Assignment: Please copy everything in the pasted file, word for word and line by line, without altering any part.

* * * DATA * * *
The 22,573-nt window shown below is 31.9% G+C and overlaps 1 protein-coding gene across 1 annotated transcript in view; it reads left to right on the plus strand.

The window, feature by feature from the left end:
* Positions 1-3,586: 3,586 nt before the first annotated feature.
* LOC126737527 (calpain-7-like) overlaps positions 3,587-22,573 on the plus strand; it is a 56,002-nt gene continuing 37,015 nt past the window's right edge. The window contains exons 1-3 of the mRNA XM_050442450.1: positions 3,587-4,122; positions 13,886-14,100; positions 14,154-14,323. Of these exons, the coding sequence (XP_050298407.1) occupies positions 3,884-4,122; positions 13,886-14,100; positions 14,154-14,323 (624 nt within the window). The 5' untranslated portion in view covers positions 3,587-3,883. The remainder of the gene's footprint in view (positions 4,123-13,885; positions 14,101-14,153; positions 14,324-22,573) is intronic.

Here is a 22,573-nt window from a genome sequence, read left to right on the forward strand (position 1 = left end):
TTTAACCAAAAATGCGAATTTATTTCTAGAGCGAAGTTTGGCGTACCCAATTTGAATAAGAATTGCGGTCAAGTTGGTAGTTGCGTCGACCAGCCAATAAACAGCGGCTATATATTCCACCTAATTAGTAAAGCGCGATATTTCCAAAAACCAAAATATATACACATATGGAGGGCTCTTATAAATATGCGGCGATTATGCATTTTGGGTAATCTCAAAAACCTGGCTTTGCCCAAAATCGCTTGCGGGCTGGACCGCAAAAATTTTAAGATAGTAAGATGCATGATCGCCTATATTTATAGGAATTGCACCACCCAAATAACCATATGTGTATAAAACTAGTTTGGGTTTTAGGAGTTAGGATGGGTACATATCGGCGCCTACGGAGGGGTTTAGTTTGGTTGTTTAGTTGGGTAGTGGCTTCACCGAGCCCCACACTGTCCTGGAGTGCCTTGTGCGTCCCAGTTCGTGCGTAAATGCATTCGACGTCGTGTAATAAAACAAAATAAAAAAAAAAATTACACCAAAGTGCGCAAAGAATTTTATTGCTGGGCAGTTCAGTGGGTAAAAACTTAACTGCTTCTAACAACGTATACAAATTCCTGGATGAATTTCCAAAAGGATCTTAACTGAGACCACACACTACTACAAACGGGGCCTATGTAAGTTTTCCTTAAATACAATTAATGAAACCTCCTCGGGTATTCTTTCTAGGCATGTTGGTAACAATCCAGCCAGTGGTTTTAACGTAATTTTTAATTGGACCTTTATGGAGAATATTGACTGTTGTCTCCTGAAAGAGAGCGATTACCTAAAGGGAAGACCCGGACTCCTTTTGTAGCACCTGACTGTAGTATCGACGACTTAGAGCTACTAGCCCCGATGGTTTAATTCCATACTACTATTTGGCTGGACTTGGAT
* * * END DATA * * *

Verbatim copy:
The 22,573-nt window shown below is 31.9% G+C and overlaps 1 protein-coding gene across 1 annotated transcript in view; it reads left to right on the plus strand.

The window, feature by feature from the left end:
* Positions 1-3,586: 3,586 nt before the first annotated feature.
* LOC126737527 (calpain-7-like) overlaps positions 3,587-22,573 on the plus strand; it is a 56,002-nt gene continuing 37,015 nt past the window's right edge. The window contains exons 1-3 of the mRNA XM_050442450.1: positions 3,587-4,122; positions 13,886-14,100; positions 14,154-14,323. Of these exons, the coding sequence (XP_050298407.1) occupies positions 3,884-4,122; positions 13,886-14,100; positions 14,154-14,323 (624 nt within the window). The 5' untranslated portion in view covers positions 3,587-3,883. The remainder of the gene's footprint in view (positions 4,123-13,885; positions 14,101-14,153; positions 14,324-22,573) is intronic.

Here is a 22,573-nt window from a genome sequence, read left to right on the forward strand (position 1 = left end):
TTTAACCAAAAATGCGAATTTATTTCTAGAGCGAAGTTTGGCGTACCCAATTTGAATAAGAATTGCGGTCAAGTTGGTAGTTGCGTCGACCAGCCAATAAACAGCGGCTATATATTCCACCTAATTAGTAAAGCGCGATATTTCCAAAAACCAAAATATATACACATATGGAGGGCTCTTATAAATATGCGGCGATTATGCATTTTGGGTAATCTCAAAAACCTGGCTTTGCCCAAAATCGCTTGCGGGCTGGACCGCAAAAATTTTAAGATAGTAAGATGCATGATCGCCTATATTTATAGGAATTGCACCACCCAAATAACCATATGTGTATAAAACTAGTTTGGGTTTTAGGAGTTAGGATGGGTACATATCGGCGCCTACGGAGGGGTTTAGTTTGGTTGTTTAGTTGGGTAGTGGCTTCACCGAGCCCCACACTGTCCTGGAGTGCCTTGTGCGTCCCAGTTCGTGCGTAAATGCATTCGACGTCGTGTAATAAAACAAAATAAAAAAAAAAATTACACCAAAGTGCGCAAAGAATTTTATTGCTGGGCAGTTCAGTGGGTAAAAACTTAACTGCTTCTAACAACGTATACAAATTCCTGGATGAATTTCCAAAAGGATCTTAACTGAGACCACACACTACTACAAACGGGGCCTATGTAAGTTTTCCTTAAATACAATTAATGAAACCTCCTCGGGTATTCTTTCTAGGCATGTTGGTAACAATCCAGCCAGTGGTTTTAACGTAATTTTTAATTGGACCTTTATGGAGAATATTGACTGTTGTCTCCTGAAAGAGAGCGATTACCTAAAGGGAAGACCCGGACTCCTTTTGTAGCACCTGACTGTAGTATCGACGACTTAGAGCTACTAGCCCCGATGGTTTAATTCCATACTACTATTTGGCTGGACTTGGAT